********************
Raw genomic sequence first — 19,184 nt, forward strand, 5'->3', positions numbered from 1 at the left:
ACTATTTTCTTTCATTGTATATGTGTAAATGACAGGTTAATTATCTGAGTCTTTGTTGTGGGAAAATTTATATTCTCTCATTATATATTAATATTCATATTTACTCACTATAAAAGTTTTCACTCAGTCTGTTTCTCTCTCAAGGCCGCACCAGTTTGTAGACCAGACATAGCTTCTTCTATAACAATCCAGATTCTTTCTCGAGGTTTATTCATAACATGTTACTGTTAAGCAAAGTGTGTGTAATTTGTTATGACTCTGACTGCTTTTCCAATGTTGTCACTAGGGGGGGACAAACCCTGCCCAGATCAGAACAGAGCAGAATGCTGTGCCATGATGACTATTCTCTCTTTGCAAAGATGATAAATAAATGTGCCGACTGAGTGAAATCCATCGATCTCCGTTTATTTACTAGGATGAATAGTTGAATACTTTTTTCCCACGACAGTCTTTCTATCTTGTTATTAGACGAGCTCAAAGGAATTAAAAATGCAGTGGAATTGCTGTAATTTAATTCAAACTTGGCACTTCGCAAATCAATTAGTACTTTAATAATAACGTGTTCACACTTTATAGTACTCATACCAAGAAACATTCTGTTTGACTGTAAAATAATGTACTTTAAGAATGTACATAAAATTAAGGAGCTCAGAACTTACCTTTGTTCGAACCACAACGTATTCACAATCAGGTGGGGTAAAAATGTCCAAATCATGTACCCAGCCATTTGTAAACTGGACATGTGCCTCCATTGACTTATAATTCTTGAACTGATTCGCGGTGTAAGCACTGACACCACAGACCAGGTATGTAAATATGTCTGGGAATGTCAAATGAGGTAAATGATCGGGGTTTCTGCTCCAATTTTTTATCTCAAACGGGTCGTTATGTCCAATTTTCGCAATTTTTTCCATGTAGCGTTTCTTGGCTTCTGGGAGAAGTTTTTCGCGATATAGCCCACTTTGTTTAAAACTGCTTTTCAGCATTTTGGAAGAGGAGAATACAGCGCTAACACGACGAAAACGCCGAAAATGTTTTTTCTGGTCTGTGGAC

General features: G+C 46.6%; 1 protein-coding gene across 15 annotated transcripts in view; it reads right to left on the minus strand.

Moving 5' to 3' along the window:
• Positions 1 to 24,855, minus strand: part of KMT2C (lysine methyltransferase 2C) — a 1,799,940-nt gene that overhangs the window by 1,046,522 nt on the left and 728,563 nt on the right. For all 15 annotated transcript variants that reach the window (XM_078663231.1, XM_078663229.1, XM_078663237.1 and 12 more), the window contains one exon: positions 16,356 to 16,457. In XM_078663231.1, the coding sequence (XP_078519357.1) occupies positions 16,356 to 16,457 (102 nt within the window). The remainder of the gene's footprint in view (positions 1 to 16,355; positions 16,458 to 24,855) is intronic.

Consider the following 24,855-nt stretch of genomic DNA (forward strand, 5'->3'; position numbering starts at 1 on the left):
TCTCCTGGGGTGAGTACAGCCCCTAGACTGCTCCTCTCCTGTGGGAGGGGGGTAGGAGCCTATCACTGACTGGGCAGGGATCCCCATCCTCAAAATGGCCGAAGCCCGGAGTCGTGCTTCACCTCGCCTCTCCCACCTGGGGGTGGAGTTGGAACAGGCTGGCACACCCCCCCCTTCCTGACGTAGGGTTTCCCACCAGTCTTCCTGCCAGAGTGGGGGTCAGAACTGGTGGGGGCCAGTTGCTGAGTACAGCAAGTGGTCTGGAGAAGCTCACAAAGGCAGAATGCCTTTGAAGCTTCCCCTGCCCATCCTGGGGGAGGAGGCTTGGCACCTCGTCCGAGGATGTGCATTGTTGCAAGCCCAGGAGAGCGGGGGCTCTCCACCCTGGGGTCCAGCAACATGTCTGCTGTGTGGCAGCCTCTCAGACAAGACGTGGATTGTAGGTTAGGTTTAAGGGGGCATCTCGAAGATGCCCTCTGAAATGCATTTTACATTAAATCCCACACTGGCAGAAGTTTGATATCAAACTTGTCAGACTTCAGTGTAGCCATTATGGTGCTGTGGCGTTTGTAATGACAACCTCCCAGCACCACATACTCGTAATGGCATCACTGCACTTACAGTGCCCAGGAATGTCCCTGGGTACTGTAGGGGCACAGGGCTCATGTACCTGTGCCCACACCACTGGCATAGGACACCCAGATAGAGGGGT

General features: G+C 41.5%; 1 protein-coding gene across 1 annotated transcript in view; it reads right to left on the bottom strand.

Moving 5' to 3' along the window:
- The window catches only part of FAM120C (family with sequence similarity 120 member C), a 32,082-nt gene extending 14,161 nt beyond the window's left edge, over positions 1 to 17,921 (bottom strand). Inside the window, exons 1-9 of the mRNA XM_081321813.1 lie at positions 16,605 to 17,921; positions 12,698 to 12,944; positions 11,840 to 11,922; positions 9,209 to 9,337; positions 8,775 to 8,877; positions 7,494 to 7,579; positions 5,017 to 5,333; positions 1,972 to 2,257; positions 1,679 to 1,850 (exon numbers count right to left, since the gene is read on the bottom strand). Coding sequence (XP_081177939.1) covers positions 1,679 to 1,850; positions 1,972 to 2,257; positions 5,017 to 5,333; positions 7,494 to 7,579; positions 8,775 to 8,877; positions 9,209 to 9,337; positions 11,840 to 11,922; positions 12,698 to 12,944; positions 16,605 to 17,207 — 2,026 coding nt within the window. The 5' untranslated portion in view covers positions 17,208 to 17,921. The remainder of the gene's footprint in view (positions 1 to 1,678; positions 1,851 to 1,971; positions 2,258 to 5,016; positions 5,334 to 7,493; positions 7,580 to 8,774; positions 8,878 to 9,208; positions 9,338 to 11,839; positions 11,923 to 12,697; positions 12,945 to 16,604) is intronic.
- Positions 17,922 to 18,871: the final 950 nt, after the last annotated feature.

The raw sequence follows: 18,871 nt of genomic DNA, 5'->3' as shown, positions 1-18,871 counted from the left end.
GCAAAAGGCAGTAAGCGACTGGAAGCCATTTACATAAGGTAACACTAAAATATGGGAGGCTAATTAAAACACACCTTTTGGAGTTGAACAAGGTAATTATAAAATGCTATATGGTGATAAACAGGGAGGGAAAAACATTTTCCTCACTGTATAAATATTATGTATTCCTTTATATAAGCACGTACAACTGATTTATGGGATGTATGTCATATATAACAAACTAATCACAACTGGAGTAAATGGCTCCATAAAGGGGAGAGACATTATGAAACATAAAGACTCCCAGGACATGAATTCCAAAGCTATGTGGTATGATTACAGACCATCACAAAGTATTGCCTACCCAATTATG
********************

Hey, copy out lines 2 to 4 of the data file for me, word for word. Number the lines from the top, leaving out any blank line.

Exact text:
ACTATTTTCTTTCATTGTATATGTGTAAATGACAGGTTAATTATCTGAGTCTTTGTTGTGGGAAAATTTATATTCTCTCATTATATATTAATATTCATATTTACTCACTATAAAAGTTTTCACTCAGTCTGTTTCTCTCTCAAGGCCGCACCAGTTTGTAGACCAGACATAGCTTCTTCTATAACAATCCAGATTCTTTCTCGAGGTTTATTCATAACATGTTACTGTTAAGCAAAGTGTGTGTAATTTGTTATGACTCTGACTGCTTTTCCAATGTTGTCACTAGGGGGGGACAAACCCTGCCCAGATCAGAACAGAGCAGAATGCTGTGCCATGATGACTATTCTCTCTTTGCAAAGATGATAAATAAATGTGCCGACTGAGTGAAATCCATCGATCTCCGTTTATTTACTAGGATGAATAGTTGAATACTTTTTTCCCACGACAGTCTTTCTATCTTGTTATTAGACGAGCTCAAAGGAATTAAAAATGCAGTGGAATTGCTGTAATTTAATTCAAACTTGGCACTTCGCAAATCAATTAGTACTTTAATAATAACGTGTTCACACTTTATAGTACTCATACCAAGAAACATTCTGTTTGACTGTAAAATAATGTACTTTAAGAATGTACATAAAATTAAGGAGCTCAGAACTTACCTTTGTTCGAACCACAACGTATTCACAATCAGGTGGGGTAAAAATGTCCAAATCATGTACCCAGCCATTTGTAAACTGGACATGTGCCTCCATTGACTTATAATTCTTGAACTGATTCGCGGTGTAAGCACTGACACCACAGACCAGGTATGTAAATATGTCTGGGAATGTCAAATGAGGTAAATGATCGGGGTTTCTGCTCCAATTTTTTATCTCAAACGGGTCGTTATGTCCAATTTTCGCAATTTTTTCCATGTAGCGTTTCTTGGCTTCTGGGAGAAGTTTTTCGCGATATAGCCCACTTTGTTTAAAACTGCTTTTCAGCATTTTGGAAGAGGAGAATACAGCGCTAACACGACGAAAACGCCGAAAATGTTTTTTCTGGTCTGTGGAC

General features: G+C 46.6%; 1 protein-coding gene across 15 annotated transcripts in view; it reads right to left on the minus strand.

Moving 5' to 3' along the window: